Dallas Burton had 20 years of mining experience, 2 years and 6 months at this mine. He had received all training as required by 30 CFR Part 46.

ROOT CAUSE ANALYSIS

A root cause analysis was conducted and the following root causes were identified:

Root Cause: Management did not ensure that safe operating procedures were followed while persons removed tramp steel from the magnet located above the belt conveyor. The victim accessed the belt conveyor without ensuring that it had been deenergized, locked and tagged out, and blocked against hazardous motion.

Corrective Action: Management established policies, procedures, and controls to ensure that belt conveyors are deenergized, locked and tagged out, and blocked against hazardous motion before persons work on them. All miners have been trained regarding these new procedures.

Root Cause: Management did not ensure that safe operating procedures were followed prior to starting a belt conveyor. The required audible warning device could not be heard above the plant noise at the location of the accident when the belt conveyor was started.

Corrective Action: Two additional warning horns that are audible above the surrounding noise level were installed at appropriate locations so persons could hear the warnings.

CONCLUSION

The accident occurred because management failed to ensure that safe work procedures were followed while persons performed work on the belt conveyor to clean the tramp metal magnet. The belt conveyor was not deenergized, locked and tagged out, and blocked against motion prior to persons removing tramp metal from the magnet.

Additionally, the startup procedures for the belt conveyor did not ensure that persons were protected when it was started. The required audible warning device could not be heard above the plant noise. After the accident, a substantially built work deck and stairway with handrails were installed near the belt conveyor, permitting persons to clean the tramp metal magnet without contacting the belt conveyor. Two additional warning horns, audible above the surrounding noise level, were also installed so that persons could hear warnings.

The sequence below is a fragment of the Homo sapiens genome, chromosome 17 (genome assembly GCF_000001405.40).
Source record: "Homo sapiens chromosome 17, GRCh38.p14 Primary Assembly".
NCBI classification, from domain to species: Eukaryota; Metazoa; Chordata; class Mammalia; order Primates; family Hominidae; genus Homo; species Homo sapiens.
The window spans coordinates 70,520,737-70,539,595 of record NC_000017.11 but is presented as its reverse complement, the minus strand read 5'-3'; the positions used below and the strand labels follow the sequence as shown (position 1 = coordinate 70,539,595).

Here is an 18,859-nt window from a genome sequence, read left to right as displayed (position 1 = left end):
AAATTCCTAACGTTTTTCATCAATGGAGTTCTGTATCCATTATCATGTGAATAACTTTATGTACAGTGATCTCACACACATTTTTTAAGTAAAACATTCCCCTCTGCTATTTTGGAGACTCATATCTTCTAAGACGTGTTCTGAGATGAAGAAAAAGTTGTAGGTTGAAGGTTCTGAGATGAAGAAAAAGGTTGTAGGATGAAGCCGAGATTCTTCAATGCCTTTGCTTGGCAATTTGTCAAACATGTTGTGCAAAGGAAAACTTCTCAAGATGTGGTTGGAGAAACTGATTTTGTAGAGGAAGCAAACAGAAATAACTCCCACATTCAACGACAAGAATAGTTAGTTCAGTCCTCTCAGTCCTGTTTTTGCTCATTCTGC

ENFORCEMENT ACTIONS

Issued to Bolinder Resources LLC

Order No. 6590855 was issued on February 24, 2011, under the provisions of Section 103(j) of the Mine Act. This order was modified to Section 103(k) of the Mine Act when the first Authorized Representative arrived at the mine.

A fatal accident occurred at this operation on February 24, 2011, when a miner became stuck and wedged between the Kohlberg stacker belt and a metal cleaning magnet. This order is issued to ensure the safety of all persons at this mining operation. It prohibits all activity at this mine site until MSHA has determined that it is safe to resume normal mining activities. The mine operator shall obtain prior approval from an authorized representative for all actions to recover and/or restore operations to the affected area.

This order was terminated on March 10, 2011, after conditions and practices that contributed to the accident no longer existed.

Order No. 6589831 was issued on April 19, 2011, under the provisions of Section 104(d)(1) of the Mine Act for a violation of 30 CFR 56.12016:

A fatal accident occurred at this operation on February 24, 2011. A front-end loader operator was cleaning a tramp metal magnet positioned 9 inches above a belt conveyor located approximately 8 feet above the ground. He was positioned on top of the belt conveyor when it was energized, pinning him between the magnet and the belt conveyor. The electrically powered equipment was not deenergized and locked out or other measures taken to prevent the equipment from being energized without the knowledge of the person working on it. The equipment was never blocked against motion. Management engaged in aggravated conduct constituting more than ordinary negligence in that they were aware of this practice by the miners to clean the magnet. This violation is an unwarrantable failure to comply with a mandatory standard. This condition was a violation of 56.12016 or, in the alternative, 56.14105.

This citation was terminated on April 19, 2011. Management established policies, procedures, and controls to ensure that belt conveyors are deenergized, locked and tagged out, and blocked against hazardous motion before persons work on them. All miners were provided locks and were trained regarding these new procedures.

Order No. 6589832 was issued on April 19, 2011, under the provisions of Section 104(d)(1) of the Mine Act for a violation of 30 CFR 56.14201(b):

An effective audible warning was not provided to this area when the belt conveyor started. Management engaged in aggravated conduct constituting more than ordinary negligence in that they failed to provide an adequate conveyor start up warning. This violation is an unwarrantable failure to comply with a mandatory standard.

This citation was terminated on April 19, 2011, after two additional warning horns were installed that were audible above the plant machinery and structure noises throughout the mine site. Management revised the start up procedures to allow more time for persons to react to the warning horns. Management also installed an automated belt start up system.



Related Fatal Alert Bulletin:
Fatal Alert Bulletin Icon FAB11M03

Fatality Overview:
Fatal Alert Bulletin Icon  PowerPoint / PDF


APPENDIX A

Persons Participating in the Investigation

Bolinder Resources LLC

Bridger Bolinder ............... Vice-President
Gary Bolinder ............... Company Consultant

Mine Safety and Health Administration

Michael Okuniewicz ............... Mine Safety and Health Supervisory Inspector
Michael Tromble ............... Mine Safety and Health Inspector
David M. Sinquefield ............... Mine Safety and Health Inspector